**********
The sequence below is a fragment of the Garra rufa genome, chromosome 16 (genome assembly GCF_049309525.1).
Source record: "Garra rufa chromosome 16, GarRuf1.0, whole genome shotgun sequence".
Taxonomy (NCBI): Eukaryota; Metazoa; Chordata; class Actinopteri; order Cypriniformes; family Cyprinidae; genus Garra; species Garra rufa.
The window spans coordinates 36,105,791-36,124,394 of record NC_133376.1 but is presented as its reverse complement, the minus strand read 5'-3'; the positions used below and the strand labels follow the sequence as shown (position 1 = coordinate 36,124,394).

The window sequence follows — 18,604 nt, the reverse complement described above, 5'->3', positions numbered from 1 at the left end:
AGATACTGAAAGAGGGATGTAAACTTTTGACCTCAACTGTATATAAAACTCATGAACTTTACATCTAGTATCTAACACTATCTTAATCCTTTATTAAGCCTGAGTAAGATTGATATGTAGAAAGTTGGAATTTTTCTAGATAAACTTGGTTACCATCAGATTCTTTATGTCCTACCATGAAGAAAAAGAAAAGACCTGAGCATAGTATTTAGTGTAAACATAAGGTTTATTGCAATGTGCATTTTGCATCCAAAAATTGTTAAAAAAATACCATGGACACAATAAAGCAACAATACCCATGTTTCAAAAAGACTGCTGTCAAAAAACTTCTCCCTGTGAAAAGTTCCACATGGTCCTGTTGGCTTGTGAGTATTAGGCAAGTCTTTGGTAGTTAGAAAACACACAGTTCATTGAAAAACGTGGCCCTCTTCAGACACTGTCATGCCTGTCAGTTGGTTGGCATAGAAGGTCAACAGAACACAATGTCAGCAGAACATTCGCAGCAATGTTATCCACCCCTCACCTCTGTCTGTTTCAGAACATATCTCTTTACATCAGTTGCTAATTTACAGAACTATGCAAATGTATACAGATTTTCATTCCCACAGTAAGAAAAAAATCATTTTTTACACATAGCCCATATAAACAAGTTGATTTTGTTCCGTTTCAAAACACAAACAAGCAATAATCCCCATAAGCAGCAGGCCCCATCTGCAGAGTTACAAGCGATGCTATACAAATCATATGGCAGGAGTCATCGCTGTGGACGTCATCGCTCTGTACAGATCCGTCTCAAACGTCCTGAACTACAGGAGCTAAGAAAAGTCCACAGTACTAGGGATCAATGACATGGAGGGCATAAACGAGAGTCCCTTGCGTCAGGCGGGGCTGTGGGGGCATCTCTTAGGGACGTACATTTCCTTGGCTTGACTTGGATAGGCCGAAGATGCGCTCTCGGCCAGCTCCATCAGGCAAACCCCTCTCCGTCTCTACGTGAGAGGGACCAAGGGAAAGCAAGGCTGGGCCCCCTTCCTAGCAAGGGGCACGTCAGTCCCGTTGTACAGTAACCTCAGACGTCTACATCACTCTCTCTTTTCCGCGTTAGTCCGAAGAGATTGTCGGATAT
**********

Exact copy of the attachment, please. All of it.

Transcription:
The sequence below is a fragment of the Garra rufa genome, chromosome 16 (genome assembly GCF_049309525.1).
Source record: "Garra rufa chromosome 16, GarRuf1.0, whole genome shotgun sequence".
Taxonomy (NCBI): Eukaryota; Metazoa; Chordata; class Actinopteri; order Cypriniformes; family Cyprinidae; genus Garra; species Garra rufa.
The window spans coordinates 36,105,791-36,124,394 of record NC_133376.1 but is presented as its reverse complement, the minus strand read 5'-3'; the positions used below and the strand labels follow the sequence as shown (position 1 = coordinate 36,124,394).

The window sequence follows — 18,604 nt, the reverse complement described above, 5'->3', positions numbered from 1 at the left end:
AGATACTGAAAGAGGGATGTAAACTTTTGACCTCAACTGTATATAAAACTCATGAACTTTACATCTAGTATCTAACACTATCTTAATCCTTTATTAAGCCTGAGTAAGATTGATATGTAGAAAGTTGGAATTTTTCTAGATAAACTTGGTTACCATCAGATTCTTTATGTCCTACCATGAAGAAAAAGAAAAGACCTGAGCATAGTATTTAGTGTAAACATAAGGTTTATTGCAATGTGCATTTTGCATCCAAAAATTGTTAAAAAAATACCATGGACACAATAAAGCAACAATACCCATGTTTCAAAAAGACTGCTGTCAAAAAACTTCTCCCTGTGAAAAGTTCCACATGGTCCTGTTGGCTTGTGAGTATTAGGCAAGTCTTTGGTAGTTAGAAAACACACAGTTCATTGAAAAACGTGGCCCTCTTCAGACACTGTCATGCCTGTCAGTTGGTTGGCATAGAAGGTCAACAGAACACAATGTCAGCAGAACATTCGCAGCAATGTTATCCACCCCTCACCTCTGTCTGTTTCAGAACATATCTCTTTACATCAGTTGCTAATTTACAGAACTATGCAAATGTATACAGATTTTCATTCCCACAGTAAGAAAAAAATCATTTTTTACACATAGCCCATATAAACAAGTTGATTTTGTTCCGTTTCAAAACACAAACAAGCAATAATCCCCATAAGCAGCAGGCCCCATCTGCAGAGTTACAAGCGATGCTATACAAATCATATGGCAGGAGTCATCGCTGTGGACGTCATCGCTCTGTACAGATCCGTCTCAAACGTCCTGAACTACAGGAGCTAAGAAAAGTCCACAGTACTAGGGATCAATGACATGGAGGGCATAAACGAGAGTCCCTTGCGTCAGGCGGGGCTGTGGGGGCATCTCTTAGGGACGTACATTTCCTTGGCTTGACTTGGATAGGCCGAAGATGCGCTCTCGGCCAGCTCCATCAGGCAAACCCCTCTCCGTCTCTACGTGAGAGGGACCAAGGGAAAGCAAGGCTGGGCCCCCTTCCTAGCAAGGGGCACGTCAGTCCCGTTGTACAGTAACCTCAGACGTCTACATCACTCTCTCTTTTCCGCGTTAGTCCGAAGAGATTGTCGGATAT